While I found the talks of all the co-presenters powerful and engaging, I found the presentation of Jay Famiglietti profound....very, very important stuff. Dr. Famigilietti presented an overview of the 15 years of data collection and interpretation of NASA's GRACE (Gravity Recovery and Climate Experiment). With no fanfare or hyperbole, he simply went through the results which show conclusively, on a world scale, in an irrefutable fashion....our groundwater resources are being depleted worldwide, the depletion of groundwater resources is where we grow most of the food in the world, the ice caps are melting, and sea level is rising in an inverse manner. We all know this, more or less, but it is too easy to ignore until you see the big picture with factual support.
Dr. Famiglietti will now be a Canada 150 Research Chair in Hydrology and Remote Sensing. Great catch for Canada.
From 1986 to 2007, Joseph Kony and the Lord’s Resistance Army (LRA) killed about 100,000 people in Acholiland in Northern Uganda, abducted and enslaved about an equal number, and displaced 1.7 million from their villages. About 2 million people lived in 200 displaced persons camps, with the largest holding more than 50,000 Acholi. Yet in our two weeks working in approximately 25 villages all over Acholiland, we did not see a single marked mass grave, see any remaining housing structures from the camps, or see a single marker or monument memorializing the violence and terror…until we went to Atiak.
Until January 17, I had never heard of Atiak. It is in the far northwest corner of Amuru District, 30 km south of the South Sudan border. Atiak sits at the end of Acholiland before one enters into the West Nile area, an ethnically and linguistically very different area. One of the female students had done an outstanding job of organizing the community engagement for a well repair there. Two communities were contributing a substantial amount of cash toward the well repair and the exploration program. They would supply and cook for us a goat at each site. They would supply labour. And they desperately needed the water. As a few of us, including myself, were somewhat done with the long, dusty drives, I was looking for any reasonable reason not to go to Atiak. Its remoteness, though, was just one more reason why the villages near the town were good airbenders.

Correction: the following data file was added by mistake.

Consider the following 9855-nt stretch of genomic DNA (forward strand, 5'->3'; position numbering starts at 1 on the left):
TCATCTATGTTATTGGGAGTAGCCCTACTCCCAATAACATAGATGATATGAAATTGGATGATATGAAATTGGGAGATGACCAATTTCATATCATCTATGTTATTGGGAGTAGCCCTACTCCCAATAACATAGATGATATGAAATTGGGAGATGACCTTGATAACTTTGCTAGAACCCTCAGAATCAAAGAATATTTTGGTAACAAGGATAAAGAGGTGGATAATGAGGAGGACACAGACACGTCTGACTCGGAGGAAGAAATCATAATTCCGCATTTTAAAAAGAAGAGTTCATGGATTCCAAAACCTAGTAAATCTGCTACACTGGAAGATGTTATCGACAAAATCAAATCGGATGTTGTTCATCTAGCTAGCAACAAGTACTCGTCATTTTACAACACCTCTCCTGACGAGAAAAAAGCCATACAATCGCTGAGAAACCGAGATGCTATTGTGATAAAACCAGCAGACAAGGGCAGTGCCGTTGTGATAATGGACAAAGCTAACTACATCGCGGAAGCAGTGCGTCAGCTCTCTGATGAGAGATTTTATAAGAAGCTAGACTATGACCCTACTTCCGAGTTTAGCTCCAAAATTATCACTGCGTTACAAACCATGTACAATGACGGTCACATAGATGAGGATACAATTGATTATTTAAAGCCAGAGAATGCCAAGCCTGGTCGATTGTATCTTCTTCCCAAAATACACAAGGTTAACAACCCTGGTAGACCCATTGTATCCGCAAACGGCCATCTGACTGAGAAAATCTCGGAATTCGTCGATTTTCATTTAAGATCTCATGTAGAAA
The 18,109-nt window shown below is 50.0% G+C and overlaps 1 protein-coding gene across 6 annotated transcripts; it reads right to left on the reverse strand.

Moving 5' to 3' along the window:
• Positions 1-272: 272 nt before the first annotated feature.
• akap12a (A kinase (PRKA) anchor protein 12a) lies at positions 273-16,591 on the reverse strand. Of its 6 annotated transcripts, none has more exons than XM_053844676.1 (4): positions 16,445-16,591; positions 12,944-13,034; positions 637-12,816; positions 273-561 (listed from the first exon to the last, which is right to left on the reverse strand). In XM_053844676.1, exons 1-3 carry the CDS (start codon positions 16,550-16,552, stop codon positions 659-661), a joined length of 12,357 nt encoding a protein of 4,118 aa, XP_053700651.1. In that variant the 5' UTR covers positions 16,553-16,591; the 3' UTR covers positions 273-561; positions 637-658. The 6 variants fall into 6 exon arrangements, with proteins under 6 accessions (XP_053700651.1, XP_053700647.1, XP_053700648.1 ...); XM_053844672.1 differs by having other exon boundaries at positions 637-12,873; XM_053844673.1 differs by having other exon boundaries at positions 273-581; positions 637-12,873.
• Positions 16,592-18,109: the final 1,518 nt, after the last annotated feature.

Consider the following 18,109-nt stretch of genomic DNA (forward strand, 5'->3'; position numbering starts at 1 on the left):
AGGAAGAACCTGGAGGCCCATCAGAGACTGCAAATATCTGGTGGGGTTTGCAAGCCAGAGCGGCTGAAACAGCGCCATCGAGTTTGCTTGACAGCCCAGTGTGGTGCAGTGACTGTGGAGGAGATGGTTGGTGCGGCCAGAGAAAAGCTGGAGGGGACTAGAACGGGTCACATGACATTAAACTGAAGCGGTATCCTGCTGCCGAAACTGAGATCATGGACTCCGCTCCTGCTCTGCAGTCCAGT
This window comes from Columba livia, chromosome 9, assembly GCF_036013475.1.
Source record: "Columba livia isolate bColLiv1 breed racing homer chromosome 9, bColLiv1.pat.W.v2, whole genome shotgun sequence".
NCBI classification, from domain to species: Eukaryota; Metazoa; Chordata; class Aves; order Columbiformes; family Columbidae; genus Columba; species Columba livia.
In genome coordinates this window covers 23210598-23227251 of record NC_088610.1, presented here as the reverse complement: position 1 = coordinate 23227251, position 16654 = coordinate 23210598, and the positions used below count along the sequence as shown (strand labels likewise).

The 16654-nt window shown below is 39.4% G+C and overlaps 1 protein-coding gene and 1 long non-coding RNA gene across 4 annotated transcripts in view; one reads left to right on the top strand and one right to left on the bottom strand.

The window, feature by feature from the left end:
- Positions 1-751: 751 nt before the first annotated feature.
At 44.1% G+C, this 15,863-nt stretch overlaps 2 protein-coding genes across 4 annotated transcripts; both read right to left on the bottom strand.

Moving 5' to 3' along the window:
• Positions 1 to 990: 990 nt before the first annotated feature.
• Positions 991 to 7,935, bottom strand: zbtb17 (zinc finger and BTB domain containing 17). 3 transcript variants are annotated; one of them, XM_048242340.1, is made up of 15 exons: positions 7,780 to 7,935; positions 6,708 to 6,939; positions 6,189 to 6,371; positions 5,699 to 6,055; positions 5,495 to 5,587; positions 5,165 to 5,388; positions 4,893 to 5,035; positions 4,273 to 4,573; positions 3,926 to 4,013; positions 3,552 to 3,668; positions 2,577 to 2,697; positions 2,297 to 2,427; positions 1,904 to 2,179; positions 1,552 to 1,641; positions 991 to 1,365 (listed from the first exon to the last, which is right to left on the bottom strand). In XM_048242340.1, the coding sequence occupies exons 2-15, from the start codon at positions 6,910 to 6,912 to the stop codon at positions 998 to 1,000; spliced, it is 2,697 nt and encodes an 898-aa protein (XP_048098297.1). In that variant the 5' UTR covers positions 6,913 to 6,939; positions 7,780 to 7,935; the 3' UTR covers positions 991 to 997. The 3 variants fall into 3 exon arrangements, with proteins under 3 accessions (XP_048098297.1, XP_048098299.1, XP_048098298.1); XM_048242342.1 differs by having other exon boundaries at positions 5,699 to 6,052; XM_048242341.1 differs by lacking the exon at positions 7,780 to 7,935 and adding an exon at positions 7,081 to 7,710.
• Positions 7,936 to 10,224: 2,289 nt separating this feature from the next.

Atiak, itself, had been one massive camp through the last 10 years of the LRA insurrection. If one looks on Google Earth at the 2007 image, you will see thousands of tightly packed mud huts. Today, none of those camp huts remain. The town center sits at the intersection to the road to Adjumani and the South Sudanese refugee camps. I guessed that there would be at least a coffee shop to succor the many NGO workers that must drive through there on the way to the West Nile. We saw neither foreigners nor a coffee shop. But more surprising, and only 50 m from the only functioning public well, there is a concrete monument with a large plaque, and on the plaque is a very long list of names.
In April 1995, a year before the government began to place the Acholi into concentration camps, LRA rebels entered Atiak. The LRA, who themselves were Acholi, and who even had a senior commander from Atiak, accused the villagers of falsely blaming the LRA for ruthless maiming and for not supporting the LRA cause….though that cause was never quite clear. To prove the villagers wrong, and to punish them, the rebels then rounded up villagers, and students and teachers from the technical college.
The LRA segregated very young children, the elderly, and the pregnant. They shot the rest, ordering the survivors to clap and cheer the rebels on. More than 250 were killed that day, with the names from the students of the technical school being on that plaque. The Atiak massacre prompted the Government of Uganda to break off relations with Sudan, as the rebels had found some refuge across the border. This, in turn, further encouraged Sudan to support the rebels, at least for a while.
While for me, seeing the plaque was unique, the story of villagers being trapped in an untenable position between the government and the LRA was not. While Musseveni’s army was preoccupied in a faraway conflict in the Congo, the Ugandan government pushed the creation of village militias armed with bows, called the “Arrow Brigades.” They were no match for AK47s, and the LRA rebels would chop off the hands of these primitively armed farmers. Women were encouraged to blow whistles if they saw rebels in the bush; the LRA would chop off the lips of anyone who would signal their advance. The LRA would even cut off the legs of anyone seen on a bicycle as they might provide warning of an impending attack.